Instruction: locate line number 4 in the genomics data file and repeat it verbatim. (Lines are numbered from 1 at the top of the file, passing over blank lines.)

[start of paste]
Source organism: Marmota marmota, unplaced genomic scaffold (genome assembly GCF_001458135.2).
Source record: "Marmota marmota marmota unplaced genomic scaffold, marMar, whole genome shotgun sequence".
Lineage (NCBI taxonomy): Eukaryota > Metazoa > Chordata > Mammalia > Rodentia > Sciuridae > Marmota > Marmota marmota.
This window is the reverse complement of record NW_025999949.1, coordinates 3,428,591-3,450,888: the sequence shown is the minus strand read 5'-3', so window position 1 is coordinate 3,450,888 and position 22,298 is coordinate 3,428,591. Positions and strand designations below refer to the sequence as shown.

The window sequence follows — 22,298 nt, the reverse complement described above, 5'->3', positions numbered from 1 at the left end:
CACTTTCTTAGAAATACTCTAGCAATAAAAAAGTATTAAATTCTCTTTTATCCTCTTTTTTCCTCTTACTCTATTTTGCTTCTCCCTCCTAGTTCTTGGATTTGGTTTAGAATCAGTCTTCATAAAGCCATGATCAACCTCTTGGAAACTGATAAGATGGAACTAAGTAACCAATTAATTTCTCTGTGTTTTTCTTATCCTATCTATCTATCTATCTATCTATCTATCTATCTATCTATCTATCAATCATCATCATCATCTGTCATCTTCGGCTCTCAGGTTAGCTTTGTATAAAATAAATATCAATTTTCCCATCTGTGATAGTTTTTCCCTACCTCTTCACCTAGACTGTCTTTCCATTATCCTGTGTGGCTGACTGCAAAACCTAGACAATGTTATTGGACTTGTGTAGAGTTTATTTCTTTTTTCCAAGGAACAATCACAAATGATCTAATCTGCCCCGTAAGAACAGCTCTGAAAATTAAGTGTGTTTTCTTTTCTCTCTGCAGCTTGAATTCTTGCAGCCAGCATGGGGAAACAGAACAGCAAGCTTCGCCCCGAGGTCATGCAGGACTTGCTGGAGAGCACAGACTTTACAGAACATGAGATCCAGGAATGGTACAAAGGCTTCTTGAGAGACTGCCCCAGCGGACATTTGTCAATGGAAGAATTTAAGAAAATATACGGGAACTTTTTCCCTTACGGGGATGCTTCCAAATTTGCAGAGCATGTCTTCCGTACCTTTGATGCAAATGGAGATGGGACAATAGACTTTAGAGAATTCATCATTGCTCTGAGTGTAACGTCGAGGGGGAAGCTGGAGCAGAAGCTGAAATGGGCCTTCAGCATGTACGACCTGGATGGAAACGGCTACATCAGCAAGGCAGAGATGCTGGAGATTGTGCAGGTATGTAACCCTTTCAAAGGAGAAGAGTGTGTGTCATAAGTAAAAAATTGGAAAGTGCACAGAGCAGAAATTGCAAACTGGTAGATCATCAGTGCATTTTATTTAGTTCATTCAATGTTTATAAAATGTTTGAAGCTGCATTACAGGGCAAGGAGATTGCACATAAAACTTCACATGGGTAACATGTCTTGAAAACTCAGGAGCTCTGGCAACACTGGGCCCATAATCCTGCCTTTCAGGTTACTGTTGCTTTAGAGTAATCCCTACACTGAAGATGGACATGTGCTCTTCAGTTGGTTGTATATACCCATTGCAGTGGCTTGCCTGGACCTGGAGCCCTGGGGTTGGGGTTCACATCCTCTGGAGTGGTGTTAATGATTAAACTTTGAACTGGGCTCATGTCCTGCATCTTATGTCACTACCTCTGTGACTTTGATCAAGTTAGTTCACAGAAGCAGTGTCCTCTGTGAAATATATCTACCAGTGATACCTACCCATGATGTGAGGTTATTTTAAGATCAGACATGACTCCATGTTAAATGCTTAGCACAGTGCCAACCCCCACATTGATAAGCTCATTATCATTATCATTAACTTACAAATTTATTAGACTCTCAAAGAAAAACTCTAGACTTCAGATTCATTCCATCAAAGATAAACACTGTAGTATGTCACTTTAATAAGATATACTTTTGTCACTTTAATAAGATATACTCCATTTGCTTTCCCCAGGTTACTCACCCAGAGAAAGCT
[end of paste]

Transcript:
This window is the reverse complement of record NW_025999949.1, coordinates 3,428,591-3,450,888: the sequence shown is the minus strand read 5'-3', so window position 1 is coordinate 3,450,888 and position 22,298 is coordinate 3,428,591. Positions and strand designations below refer to the sequence as shown.